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Executive Memorandum #268 on Trade and Economic Freedom

June 6, 1990

Bush and Salinas Should Launch Free Trade Talks Between The U.S.and Mexico

By


(Archived document, may contain errors)

AT-

6 /6/90 268

BUSH AND SALINAS SHOULD LAUNCH FREE TRADE TALKS B TWEEN THE U.S. AND MENICO

The Washington meeting on June 10-12 between George Bush and Mexican President Carlos Salinas de Gortari occurs at a time of unprecedented and bold change w ithin Mexico. Salina is championing free trade, privatizing banks and other state-owned enterprises, encouraging foreign investment, cracking down on corruption, and moving against drug traffickers. But more impor- tant, this meeting is taking place at a t ime when United States-Mexican relations are better than ever before. What were once "distant neighbors" now appear to be developing into economic and geopolitical partners. George Bush should strengthen this cooperative relationship not only by sup- port i ng Salinas's economic reforms, but by moving quickly to negotiate a free trade agreement with Mexico. As the world rapidly changes and the Soviet bloc threat across the globe wanes, the U.S. will need to shift its attention toward its own hemisphere. As t h is happens, Mexico will loom ever larger as a foreign policy and economic challenge for Washington. Not only will trade and investment in Mexico be more important to the U.S., but the probable withdrawal of Soviet influence from the Western Hemisphere at s ome future point Will remove a source of irritation in U.S.-Mexican relations. Largely overlooked by Washington until the mid-1980s, Mexico more than any other country except the Soviet Union will directly affect the future of U.S. political and economic s ecurity. Since their first meeting in Houston on November 22, 1988, Bush and Salinas have tried to find common ground and have fostered a good working relationship. Salinas has moved to neutralize much of the anti-U.S. rhetoric and actions traditionally a s sociated with Mexican politics, while Bush has sought to elevate Mexico to a higher priority in U.S. foreign policy making. The Bush White House understands, better than its predecessors, the importance of Mexico to the U.S. Unprecedented Reforms. Salinas is digging Mexico out of a very deep hole. The Mexican President has arrested such top narcotics bosses as Miguel Angel Felix Gallardo, once Mexico's most powerful drug trafficker. Ile government also has seized more drugs and arrested more traffickers in 1989 than in the previous ten years combined. Nevertheless, tensions between the U.S. and Mexico persist over the investigation into the 1985 torture-murder of Drug Enforcement Administration special agent Enrique Camarena Salazar. Salinas also has pursue d the elimination of what he labels "state gigantism," or the heavy hand of state intervention in the Mexican economy. Since launching his privatization program in 1988, at least 700 state companies have been put up for sale, sold, or closed, including Mex i cana Airlines and the notoriously inefficient telephone monopolyTELMEX.The most recent and important privatization initiative, announced on May 2, calls for the reprivatization of Mexico's banks, which were nationalized in 1982 by then-President Lopez Por tillo. T'his proposal was approved by the Mexican Chamber of Deputies on May 14 and by the Mexican Senate the following week. It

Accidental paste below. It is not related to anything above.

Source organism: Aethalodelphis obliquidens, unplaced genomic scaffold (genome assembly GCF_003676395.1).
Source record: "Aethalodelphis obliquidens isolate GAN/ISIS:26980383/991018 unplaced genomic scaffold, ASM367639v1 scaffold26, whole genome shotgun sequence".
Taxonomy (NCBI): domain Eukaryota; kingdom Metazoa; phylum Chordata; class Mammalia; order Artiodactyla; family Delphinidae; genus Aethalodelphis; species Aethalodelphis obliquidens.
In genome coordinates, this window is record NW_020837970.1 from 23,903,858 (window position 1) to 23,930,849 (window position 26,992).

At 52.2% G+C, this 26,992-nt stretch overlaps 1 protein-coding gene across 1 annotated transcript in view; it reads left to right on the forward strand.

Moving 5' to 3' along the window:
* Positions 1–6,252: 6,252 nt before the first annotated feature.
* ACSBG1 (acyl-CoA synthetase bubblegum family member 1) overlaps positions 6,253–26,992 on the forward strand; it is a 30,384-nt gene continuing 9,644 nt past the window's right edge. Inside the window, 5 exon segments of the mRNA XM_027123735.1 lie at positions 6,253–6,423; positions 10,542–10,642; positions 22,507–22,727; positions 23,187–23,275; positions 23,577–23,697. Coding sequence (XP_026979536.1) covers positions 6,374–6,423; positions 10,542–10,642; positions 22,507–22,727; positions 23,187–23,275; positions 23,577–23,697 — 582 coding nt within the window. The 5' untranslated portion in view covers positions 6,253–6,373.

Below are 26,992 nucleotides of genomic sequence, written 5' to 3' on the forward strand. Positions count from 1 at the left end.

authorizes,"he government to sell'. its 66 percent share in the nations's eighteen largest commercial banks, and if the Mexic an Congress approves, could allow foreign investors to own shares in existing or new banks. Rules govenaing investnnent were liberalized on May 16, 1989, and as a result, $2.5 billion in investments -flowed into Mexico between May and December of last yea r , making 1989 the biggest year in Mexico's foreign investment history. Putting Free Trade on a Fast Track Salinas's most important move yet, however, is his support for creating a Free Trade Area (FTA) with the U.S. and Canada. Salinas endorsed a recommen d ation from the Mexican Senate on May 22 calling for the creation of an FTA of some 335 million people stretching from northern Canada to the northern tip of Central America. Washington already has an FTA agreement with Canada, which was signed in 1988. An FTA would require signatory countries to drop all tariffs and many non-tariff barriers to trade. Such an arrangement with Mexico would build on Salinas's recent significant progress toward trade liberalization and would offer the best hope for Mexico to j o in the ranks of the world's prosperous countries. Free trade negotiations between the U.S. and Mexico make sense. The U.S. is Mexico's principal trading partner, absorbing $25 billion, or around 60 percent of Mexico's exports last year. Mexico, in return, imported $27.2 billion worth of U.S. products, amounting to 65 percent of Mexico's total imports. America's third largest trading partner, behind Canada and Japan, Mexico receives approximately 6 percent of U.S. exports and sells the U.S. roughly 6 percen t of America's imports. If a free trade area agreement were reached, trade between the two countries would increase enormously. The U.S. market still is closed to many of Mexico's most important goods, including steel, textiles, and agriculture products. H o ping to eliminate these trade barriers, Mexico's Minister of Commerce Jaime Serra Puche and Salinas' chief economic advisor Jose Cordoba have been promoting free trade talks between Washington and Mexico City since February. Surprisingly, however, opposit i on to a speedy FTA agreement between the U.S. and Mexico apparently has emerged from the Office of the U.S. Trade Representative (USTR) Carla A. Hills and elsewhere in the Bush Administration. Secretary of State James Baker and Commerce Secretary Robert M o sbacher, nevertheless, appear to be strong proponents of rapid free trade negotiations. Encouraging Investment. Salinas clearly is hoping to use his visit to promote an FTA with the U.S. While in Washington, he will meet with the Business Roundtable, a gr o up of top U.S. business executives, to elicit their views on free trade with Mexico. He also will be encouraging greater U.S. private investment i'n Mexico. Before his return to Mexico City, Salinas -likely will seek an agreement with Bush to formalize fr e e trade talks and to put them on a much faster track. Bush should take him up on it. He and Salinas should sign a new trade accord wherr they meet on June 11, officially setting the groundwork for free trade negotiations between Washington and Mexico City . The U.S. stake in Mexico's economic, political, and social fortunes have never been greater. Salinas's unprecedented reforms clearly deserve strong U.S. support during his visit to Washington. His efforts to privatize the Mexican economy, liberalize trad e with the U.S., and defeat drug trafficking are in the interests of both countries, making both of them more secure, more competitive, and more prosperous. Salinas has a very limited "window of opportunity." Through the promotion of such policies as an FT A the Bush Administration can give Salinas much-needed breathing space. Otherwise, Salinas's reform program could fail and Washington could find itself with an unstable Mexico on its southern border threatening its economic security. Michael G. Wilson Poli cy Analyst